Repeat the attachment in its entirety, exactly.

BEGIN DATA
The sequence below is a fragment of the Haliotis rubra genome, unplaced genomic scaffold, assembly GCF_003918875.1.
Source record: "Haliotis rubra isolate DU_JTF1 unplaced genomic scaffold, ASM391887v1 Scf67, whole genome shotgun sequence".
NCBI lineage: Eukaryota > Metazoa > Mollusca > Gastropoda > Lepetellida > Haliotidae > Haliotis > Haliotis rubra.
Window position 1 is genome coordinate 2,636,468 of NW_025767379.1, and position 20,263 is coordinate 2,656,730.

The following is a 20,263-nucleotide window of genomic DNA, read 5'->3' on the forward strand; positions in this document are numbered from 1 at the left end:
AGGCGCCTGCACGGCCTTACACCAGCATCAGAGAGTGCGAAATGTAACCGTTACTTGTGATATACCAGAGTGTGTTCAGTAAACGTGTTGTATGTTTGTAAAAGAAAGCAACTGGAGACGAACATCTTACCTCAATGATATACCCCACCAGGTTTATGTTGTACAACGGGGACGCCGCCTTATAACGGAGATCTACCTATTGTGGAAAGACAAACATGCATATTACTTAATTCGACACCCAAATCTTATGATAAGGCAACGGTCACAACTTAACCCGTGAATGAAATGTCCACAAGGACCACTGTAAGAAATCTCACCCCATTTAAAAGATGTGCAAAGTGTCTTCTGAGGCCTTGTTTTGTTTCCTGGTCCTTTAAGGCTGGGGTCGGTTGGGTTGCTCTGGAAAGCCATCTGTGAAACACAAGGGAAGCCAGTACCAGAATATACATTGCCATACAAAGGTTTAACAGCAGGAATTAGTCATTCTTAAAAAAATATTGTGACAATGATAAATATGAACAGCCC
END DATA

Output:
The sequence below is a fragment of the Haliotis rubra genome, unplaced genomic scaffold, assembly GCF_003918875.1.
Source record: "Haliotis rubra isolate DU_JTF1 unplaced genomic scaffold, ASM391887v1 Scf67, whole genome shotgun sequence".
NCBI lineage: Eukaryota > Metazoa > Mollusca > Gastropoda > Lepetellida > Haliotidae > Haliotis > Haliotis rubra.
Window position 1 is genome coordinate 2,636,468 of NW_025767379.1, and position 20,263 is coordinate 2,656,730.

The following is a 20,263-nucleotide window of genomic DNA, read 5'->3' on the forward strand; positions in this document are numbered from 1 at the left end:
AGGCGCCTGCACGGCCTTACACCAGCATCAGAGAGTGCGAAATGTAACCGTTACTTGTGATATACCAGAGTGTGTTCAGTAAACGTGTTGTATGTTTGTAAAAGAAAGCAACTGGAGACGAACATCTTACCTCAATGATATACCCCACCAGGTTTATGTTGTACAACGGGGACGCCGCCTTATAACGGAGATCTACCTATTGTGGAAAGACAAACATGCATATTACTTAATTCGACACCCAAATCTTATGATAAGGCAACGGTCACAACTTAACCCGTGAATGAAATGTCCACAAGGACCACTGTAAGAAATCTCACCCCATTTAAAAGATGTGCAAAGTGTCTTCTGAGGCCTTGTTTTGTTTCCTGGTCCTTTAAGGCTGGGGTCGGTTGGGTTGCTCTGGAAAGCCATCTGTGAAACACAAGGGAAGCCAGTACCAGAATATACATTGCCATACAAAGGTTTAACAGCAGGAATTAGTCATTCTTAAAAAAATATTGTGACAATGATAAATATGAACAGCCC